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Nationalism v. Patriotism. A Response to Professor Somin
*Note: This is a guest blog post from Joshua House.
[I love Thanksgiving because it is] America’s only nationalist holiday. The Fourth of July, President’s Day, and even Veterans’ and Memorial Day are celebrations of the nation-state created by the American founding. In short, our other holidays are about patriotism, not nationalism. Thanksgiving meanwhile celebrates a pre-constitutional relationship with the Almighty. I wouldn’t quite say it’s a pre-modern or blood-and-soil holiday, but it is about Providence and the great gift being here, in this place, is. A little mystic nationalism is a good and healthy thing because it provides the emotional sinew that helps us hold onto our patriotism. This country is great and good for many reasons. But one reason for its greatness, too often forgotten, is that it is ours.
Professor Somin responds to Mr. Goldberg by criticizing Nationalism in typical libertarian fashion. In short, he says that Nationalism is not only unnecessary but also often leads to repression, economic protectionism, and irrational politics.
Rather than offer my own thoughts on nationalism (though I should say that I tend to agree with Professor Somin more than I do with Mr. Goldberg), I want to examine a common problem with this debate. Mr. Goldberg hints at the issue in his statement; the problem is that there is a blurry line between patriotism and nationalism. I often say that most arguments in the world would be immediately solved if people were using the same words to describe the same things. I feel that this is yet another disagreement exacerbated by a definitional mismatch.
First, notice that Mr. Goldberg distinguishes nationalism and patriotism by saying that “celebrations of the nation-state” are patriotic, not nationalistic. It seems likely that Mr. Goldberg thinks that celebrations of the nation, i.e. the people or ethnicity, are nationalistic, while celebrations of the state, at least when tied to the nation, are patriotic. Conversely, Professor Somin defines nationalism as “loyalty to one’s own nation-state based on ties of language, culture, or ethnicity”. We can immediately perceive that Professor Somin’s definition, while including the concepts of language, culture, and ethnicity referred to by Mr. Goldberg, is drastically different because it includes the nation-state.
I think that Professor Somin’s more political concerns (economic/policy-related) are not relevant to Mr. Goldberg’s discussion. Mr. Goldberg is not talking about loyalty to a political entity but rather to a nation or people. However, Professor Somin’s concerns regarding ethnic and cultural bigotry are certainly still pertinent.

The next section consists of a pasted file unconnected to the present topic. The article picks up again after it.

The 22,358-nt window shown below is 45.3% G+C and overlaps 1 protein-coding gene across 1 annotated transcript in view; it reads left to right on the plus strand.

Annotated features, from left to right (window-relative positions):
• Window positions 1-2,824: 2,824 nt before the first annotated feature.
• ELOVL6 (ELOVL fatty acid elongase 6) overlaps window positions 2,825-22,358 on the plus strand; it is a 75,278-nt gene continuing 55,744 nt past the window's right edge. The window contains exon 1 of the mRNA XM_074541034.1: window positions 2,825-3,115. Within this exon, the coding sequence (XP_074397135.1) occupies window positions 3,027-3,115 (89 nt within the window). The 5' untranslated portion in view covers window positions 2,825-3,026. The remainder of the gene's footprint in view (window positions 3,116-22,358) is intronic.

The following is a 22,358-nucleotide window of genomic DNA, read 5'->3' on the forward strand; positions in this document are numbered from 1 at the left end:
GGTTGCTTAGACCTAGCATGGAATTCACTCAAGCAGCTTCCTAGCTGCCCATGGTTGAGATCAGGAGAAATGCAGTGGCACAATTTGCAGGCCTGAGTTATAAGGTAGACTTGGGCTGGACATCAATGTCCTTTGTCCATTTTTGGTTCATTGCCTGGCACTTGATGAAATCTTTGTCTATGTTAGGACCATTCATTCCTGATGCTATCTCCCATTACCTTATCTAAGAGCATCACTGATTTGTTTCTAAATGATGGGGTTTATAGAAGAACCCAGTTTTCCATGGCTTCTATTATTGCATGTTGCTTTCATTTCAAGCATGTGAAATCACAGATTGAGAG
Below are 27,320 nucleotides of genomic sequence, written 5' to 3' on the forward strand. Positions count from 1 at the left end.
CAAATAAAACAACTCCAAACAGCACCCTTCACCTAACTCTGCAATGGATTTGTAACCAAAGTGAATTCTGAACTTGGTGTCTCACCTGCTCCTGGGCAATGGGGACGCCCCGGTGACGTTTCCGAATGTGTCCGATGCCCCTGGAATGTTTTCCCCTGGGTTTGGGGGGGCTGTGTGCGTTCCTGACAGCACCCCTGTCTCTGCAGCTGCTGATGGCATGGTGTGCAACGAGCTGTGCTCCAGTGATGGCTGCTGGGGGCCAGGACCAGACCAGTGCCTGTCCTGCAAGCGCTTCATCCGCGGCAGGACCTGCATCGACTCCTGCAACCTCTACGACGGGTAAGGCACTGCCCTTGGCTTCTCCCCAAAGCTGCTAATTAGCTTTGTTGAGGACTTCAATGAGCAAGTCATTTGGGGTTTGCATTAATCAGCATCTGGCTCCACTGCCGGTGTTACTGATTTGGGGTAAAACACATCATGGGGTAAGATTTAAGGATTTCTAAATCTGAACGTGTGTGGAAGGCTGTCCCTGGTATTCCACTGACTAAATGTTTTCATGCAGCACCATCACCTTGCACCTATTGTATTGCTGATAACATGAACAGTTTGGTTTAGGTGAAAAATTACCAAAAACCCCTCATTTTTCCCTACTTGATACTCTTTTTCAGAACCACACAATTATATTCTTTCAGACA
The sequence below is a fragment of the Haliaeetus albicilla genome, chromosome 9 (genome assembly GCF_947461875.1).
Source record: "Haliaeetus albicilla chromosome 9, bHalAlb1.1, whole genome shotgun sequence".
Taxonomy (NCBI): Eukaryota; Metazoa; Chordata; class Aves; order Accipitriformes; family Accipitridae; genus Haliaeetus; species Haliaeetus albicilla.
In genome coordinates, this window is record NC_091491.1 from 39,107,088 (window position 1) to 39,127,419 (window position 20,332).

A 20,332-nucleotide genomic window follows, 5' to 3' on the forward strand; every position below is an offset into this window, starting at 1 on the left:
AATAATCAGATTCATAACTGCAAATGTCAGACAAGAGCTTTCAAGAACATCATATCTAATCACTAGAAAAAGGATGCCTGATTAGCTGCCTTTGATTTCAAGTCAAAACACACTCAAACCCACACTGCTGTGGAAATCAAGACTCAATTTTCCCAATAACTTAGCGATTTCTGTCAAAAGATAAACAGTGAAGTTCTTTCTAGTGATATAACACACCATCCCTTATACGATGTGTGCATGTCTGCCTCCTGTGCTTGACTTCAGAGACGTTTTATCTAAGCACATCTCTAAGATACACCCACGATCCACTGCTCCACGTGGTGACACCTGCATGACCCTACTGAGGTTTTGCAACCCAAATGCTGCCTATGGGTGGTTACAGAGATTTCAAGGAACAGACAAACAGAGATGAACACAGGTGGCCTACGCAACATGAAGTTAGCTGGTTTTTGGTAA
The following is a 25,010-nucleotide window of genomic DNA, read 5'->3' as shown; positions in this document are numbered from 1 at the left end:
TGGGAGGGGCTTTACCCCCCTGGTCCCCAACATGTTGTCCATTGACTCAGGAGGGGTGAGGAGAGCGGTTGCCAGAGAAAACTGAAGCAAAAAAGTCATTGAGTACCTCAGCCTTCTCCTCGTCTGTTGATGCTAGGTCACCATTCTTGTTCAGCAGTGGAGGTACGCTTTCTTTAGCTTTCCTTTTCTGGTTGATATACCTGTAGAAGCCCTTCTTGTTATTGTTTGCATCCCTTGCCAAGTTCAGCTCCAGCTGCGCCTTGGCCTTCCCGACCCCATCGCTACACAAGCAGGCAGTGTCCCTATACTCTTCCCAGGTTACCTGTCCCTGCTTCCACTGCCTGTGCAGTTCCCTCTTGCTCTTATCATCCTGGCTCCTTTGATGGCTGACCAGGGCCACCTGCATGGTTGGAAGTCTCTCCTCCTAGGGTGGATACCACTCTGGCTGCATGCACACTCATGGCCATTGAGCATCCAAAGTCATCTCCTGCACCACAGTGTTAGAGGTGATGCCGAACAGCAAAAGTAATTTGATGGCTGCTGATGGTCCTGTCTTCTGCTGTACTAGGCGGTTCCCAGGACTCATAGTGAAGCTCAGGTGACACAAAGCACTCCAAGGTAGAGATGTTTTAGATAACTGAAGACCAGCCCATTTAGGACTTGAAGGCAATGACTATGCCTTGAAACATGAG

Next, I would like to present my own views on the distinction between nationalism and patriotism.
From a purely etymological standpoint, nationalism seems to more accurately refer to loyalty to the nation-state, a political entity with a relatively homogenous culture or ethnicity. The root ‘nation’ is derived from the Latin ‘Natio’ which means ‘to be born’. Therefore, a nation is a people with common ancestry. Ties to a nation are based on birth. ‘National’ means ‘of, or relating to, a nation’. Nationalism is a movement or school of thought that a political entity or state should be defined by relations to a nation. Thus, nationalism refers to loyalty to a nation-state, or perhaps loyalty to any state, based on ties of ethnicity or culture.
On the other hand, patriotism can exist, at least in its classical definition, without a state. Patriot is derived from the Latin ‘patriota’, meaning ‘fellow countryman’. ‘Patriota’ was originally derived from the Greek ‘patrios’, which means ‘of one’s fathers’. It follows that one can take Patriotism in two ways: Either it is a movement completely based on ties of ethnicity or culture and is a synonym for ‘nation-ism’ or it is a movement based on some kind of figurative meaning of being ‘of one’s fathers’. The first meaning is common usage in our vernacular, while the latter is popular among those who wish to avoid association with a government’s actions.
I tend to agree with the latter, not only because it provides the closest description of my own sentiments, but also because it seems to be the definition the Greek philosophers and poets used. In his Funeral Oration, Pericles (the famous Athenian politician) speaks of the pride of the patriots of Athens. Such patriotism is based on the ideals of justice, law, open foreign policy, and equality of opportunity. Patriotism in this sense is related to loyalty to a philosophy and conception of the good, not a state. Thusly, our society developed the idea that a patriot can exist even if he is civilly disobedient (civil disobedience, coincidentally, also has roots in Greece via Socrates).
In sum, the nationalist supports America because it is America and he is American, while the patriot supports America because he agrees with its founding fathers’ goals and ideals. The patriot supports the American state only if it continues in the same traditions proclaimed by its fathers and has no need to do so, indeed might be required not to, if it were to stray from the ideals of its founding. What those ideals are is an entirely separate debate.